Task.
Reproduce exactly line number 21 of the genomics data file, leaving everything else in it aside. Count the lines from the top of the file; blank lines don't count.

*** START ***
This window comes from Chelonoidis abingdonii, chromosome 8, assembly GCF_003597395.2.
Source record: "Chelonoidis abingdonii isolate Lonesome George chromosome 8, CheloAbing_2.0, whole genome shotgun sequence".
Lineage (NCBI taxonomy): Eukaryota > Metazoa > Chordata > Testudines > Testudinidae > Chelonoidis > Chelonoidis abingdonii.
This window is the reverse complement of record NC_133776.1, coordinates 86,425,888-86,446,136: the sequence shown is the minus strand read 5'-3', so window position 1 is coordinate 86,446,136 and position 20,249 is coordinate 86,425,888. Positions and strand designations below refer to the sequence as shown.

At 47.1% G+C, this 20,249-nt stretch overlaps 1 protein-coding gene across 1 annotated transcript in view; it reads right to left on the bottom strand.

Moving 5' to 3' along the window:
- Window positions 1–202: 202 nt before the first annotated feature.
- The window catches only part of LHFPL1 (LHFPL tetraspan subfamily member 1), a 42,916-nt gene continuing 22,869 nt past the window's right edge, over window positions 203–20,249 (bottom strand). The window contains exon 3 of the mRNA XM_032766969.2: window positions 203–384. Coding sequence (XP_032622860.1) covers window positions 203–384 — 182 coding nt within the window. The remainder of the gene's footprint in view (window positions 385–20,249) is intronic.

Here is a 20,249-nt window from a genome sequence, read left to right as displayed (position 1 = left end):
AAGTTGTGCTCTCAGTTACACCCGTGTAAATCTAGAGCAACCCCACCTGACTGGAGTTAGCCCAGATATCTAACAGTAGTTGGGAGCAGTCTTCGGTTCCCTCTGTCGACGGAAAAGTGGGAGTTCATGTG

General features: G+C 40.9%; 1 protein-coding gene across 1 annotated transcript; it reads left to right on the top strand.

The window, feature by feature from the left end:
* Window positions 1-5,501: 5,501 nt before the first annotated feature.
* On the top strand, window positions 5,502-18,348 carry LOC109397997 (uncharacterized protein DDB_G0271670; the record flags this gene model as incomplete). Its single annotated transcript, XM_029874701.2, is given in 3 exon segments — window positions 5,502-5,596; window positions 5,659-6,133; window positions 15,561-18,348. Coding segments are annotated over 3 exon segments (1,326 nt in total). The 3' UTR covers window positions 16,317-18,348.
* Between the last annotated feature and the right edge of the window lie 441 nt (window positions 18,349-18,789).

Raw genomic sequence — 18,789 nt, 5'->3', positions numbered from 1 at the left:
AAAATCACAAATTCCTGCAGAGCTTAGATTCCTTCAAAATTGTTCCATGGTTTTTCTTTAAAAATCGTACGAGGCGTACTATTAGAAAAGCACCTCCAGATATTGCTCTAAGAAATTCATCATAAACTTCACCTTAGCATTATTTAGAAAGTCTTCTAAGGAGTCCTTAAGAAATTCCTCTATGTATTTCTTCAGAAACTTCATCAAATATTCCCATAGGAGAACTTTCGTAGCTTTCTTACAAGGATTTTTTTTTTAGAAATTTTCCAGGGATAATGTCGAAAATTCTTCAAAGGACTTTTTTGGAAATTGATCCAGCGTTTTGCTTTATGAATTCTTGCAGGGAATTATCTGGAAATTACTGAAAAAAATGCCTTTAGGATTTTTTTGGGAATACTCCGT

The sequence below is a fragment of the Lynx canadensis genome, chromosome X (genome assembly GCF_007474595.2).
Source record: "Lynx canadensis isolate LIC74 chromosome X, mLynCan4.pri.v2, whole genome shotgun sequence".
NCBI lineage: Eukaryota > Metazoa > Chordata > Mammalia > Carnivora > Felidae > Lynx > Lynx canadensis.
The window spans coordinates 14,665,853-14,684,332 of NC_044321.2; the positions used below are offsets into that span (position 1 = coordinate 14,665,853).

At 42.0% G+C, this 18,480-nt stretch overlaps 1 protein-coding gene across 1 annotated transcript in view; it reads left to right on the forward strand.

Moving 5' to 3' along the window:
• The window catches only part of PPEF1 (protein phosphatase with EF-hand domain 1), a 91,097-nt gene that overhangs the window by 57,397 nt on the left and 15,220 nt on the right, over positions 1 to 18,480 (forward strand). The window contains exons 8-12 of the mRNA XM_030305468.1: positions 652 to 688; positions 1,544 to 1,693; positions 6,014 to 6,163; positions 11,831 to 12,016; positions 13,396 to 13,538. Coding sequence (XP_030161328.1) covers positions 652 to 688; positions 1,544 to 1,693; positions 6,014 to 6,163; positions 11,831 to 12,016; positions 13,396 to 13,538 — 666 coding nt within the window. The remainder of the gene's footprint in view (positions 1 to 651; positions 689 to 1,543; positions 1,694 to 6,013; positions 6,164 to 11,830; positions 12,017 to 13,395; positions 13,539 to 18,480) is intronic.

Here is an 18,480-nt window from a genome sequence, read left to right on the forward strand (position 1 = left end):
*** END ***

The window spans coordinates 14,665,853-14,684,332 of NC_044321.2; the positions used below are offsets into that span (position 1 = coordinate 14,665,853).